HTC Aria review: The little tenor
First we were hit by a Wildfire, now we’re being soothed by an Aria. The HTC Aria shares a lot of DNA with the HD mini, but makes the jump to Android and is ready to take on compact touchscreen midrangers.
The HTC Aria goes against the current trend of ever growing touchscreens. HTC are already pushing the limits with the 4.3” display on the Evo 4G. The Aria settles for a more compact 3.2” screen and it opts out of the gigahertz race too – with a 600MHz CPU inside.
But it doesn’t show – the software on the HTC Aria is ticking fast and smooth, no lags and speed bumps. And that’s on Eclair – when Froyo arrives it will make things even smoother.
Here’s how much (or how little in fact) the Aria has changed since the HD mini.
- 3.2" 256K-color HVGA capacitive touchscreen with multi-touch input
- Compact body and bold industrial design
- Android 2.1 Eclair with Sense UI
- Qualcomm MSM7227 600 MHz CPU and 384MB RAM
- Quad-band GSM support with dual-band HSDPA 7.2Mbps and HSUPA 2 Mbps
- Wi-Fi b/g connectivity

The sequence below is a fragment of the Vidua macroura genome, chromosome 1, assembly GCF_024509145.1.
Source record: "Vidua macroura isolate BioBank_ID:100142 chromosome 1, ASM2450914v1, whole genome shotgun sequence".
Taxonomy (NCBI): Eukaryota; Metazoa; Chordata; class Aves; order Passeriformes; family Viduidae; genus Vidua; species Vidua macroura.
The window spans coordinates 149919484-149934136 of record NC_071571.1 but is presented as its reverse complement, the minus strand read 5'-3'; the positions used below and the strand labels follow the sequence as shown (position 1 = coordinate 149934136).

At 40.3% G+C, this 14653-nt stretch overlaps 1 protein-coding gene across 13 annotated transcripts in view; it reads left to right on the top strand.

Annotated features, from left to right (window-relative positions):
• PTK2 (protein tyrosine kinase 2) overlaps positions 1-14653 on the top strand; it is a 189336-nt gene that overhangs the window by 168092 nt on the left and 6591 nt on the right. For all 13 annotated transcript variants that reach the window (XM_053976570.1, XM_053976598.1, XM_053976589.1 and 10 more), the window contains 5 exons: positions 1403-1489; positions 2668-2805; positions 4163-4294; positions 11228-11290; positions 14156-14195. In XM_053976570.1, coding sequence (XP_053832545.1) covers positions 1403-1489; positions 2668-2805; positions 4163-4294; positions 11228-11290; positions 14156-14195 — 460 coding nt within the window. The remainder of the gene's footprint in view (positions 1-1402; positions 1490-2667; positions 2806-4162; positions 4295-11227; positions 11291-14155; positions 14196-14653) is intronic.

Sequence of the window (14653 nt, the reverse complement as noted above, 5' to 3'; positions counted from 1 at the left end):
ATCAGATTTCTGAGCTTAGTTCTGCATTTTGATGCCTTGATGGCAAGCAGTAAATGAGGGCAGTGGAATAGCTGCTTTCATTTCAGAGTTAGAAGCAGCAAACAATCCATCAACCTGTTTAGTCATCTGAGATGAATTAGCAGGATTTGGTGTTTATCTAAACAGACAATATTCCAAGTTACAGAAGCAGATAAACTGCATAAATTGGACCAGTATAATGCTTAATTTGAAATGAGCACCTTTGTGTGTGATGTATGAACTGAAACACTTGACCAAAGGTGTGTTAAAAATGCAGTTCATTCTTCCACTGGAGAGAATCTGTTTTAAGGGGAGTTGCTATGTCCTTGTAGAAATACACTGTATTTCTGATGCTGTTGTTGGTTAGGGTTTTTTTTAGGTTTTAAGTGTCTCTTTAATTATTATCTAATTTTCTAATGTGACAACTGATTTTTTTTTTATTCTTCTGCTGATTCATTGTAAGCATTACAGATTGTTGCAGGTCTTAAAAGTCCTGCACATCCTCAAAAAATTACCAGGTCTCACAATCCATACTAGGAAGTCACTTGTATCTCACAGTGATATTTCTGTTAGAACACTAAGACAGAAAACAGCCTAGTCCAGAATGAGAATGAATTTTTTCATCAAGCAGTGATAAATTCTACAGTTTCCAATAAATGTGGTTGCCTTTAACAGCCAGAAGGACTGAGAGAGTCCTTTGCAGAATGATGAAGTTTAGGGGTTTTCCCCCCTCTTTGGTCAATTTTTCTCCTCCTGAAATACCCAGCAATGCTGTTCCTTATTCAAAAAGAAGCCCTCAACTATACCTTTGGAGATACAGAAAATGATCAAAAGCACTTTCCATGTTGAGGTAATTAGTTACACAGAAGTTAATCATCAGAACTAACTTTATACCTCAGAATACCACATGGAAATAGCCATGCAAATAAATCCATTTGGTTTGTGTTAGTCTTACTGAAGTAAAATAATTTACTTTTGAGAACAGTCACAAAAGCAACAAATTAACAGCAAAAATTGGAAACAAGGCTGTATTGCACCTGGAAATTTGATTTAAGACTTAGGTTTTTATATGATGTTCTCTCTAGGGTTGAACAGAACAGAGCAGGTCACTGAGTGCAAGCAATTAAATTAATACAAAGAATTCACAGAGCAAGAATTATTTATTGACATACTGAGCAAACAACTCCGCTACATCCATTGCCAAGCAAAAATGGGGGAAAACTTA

- Built-in GPS receiver with A-GPS support
- 5 MP autofocus camera; touch focus, geotagging and face detection
- VGA video recording at 30fps
- microSD card slot (32GB supported, 2GB included)
- Office documents and PDF viewer
- Optical trackpad
- Standard microUSB port and Bluetooth v2.1 with A2DP
- Standard 3.5mm audio jack
- Stereo FM radio with RDS
- Flash support in the browser
- YouTube client, Facebook and Twitter integration
- Very good audio quality
- Excellent loudspeaker performance
- USB tethering
- Poor display sunlight legibility
- Patchy Flash support in the browser
- Card slot under the battery cover
- No DivX/XviD video support out-of-the-box
- No secondary video-call camera
- No voice dialing
- No dedicated camera key, no lens cover and no camera flash
The front has changed a bit – mostly the keys and the fresh addition of an optical trackpad. The signature screws on the back are here again – they serve both a decorative and a practical purpose, not to mention they make the HTC Aria look tough and rugged.
Other than that, the HTC Aria promises the same solid user experience as the other HTC droids with Sense UI. It comes with a great software package out of the box (Office document viewer, social networking apps) so we don’t anticipate any problems on that score.
The HTC Android genealogy is getting quite tangled up – the Legend is Hero’s successor and the Wildfire is a bite-sized Desire, with the HTC Aria sitting somewhere in-between those two.
The devil’s in the details though. Its specs are very close to both the Wildfire and the Legend, so it’s going to be the minor differences that decide which one you get. So, pay attention as we open up the box and examine the hardware of the Aria.
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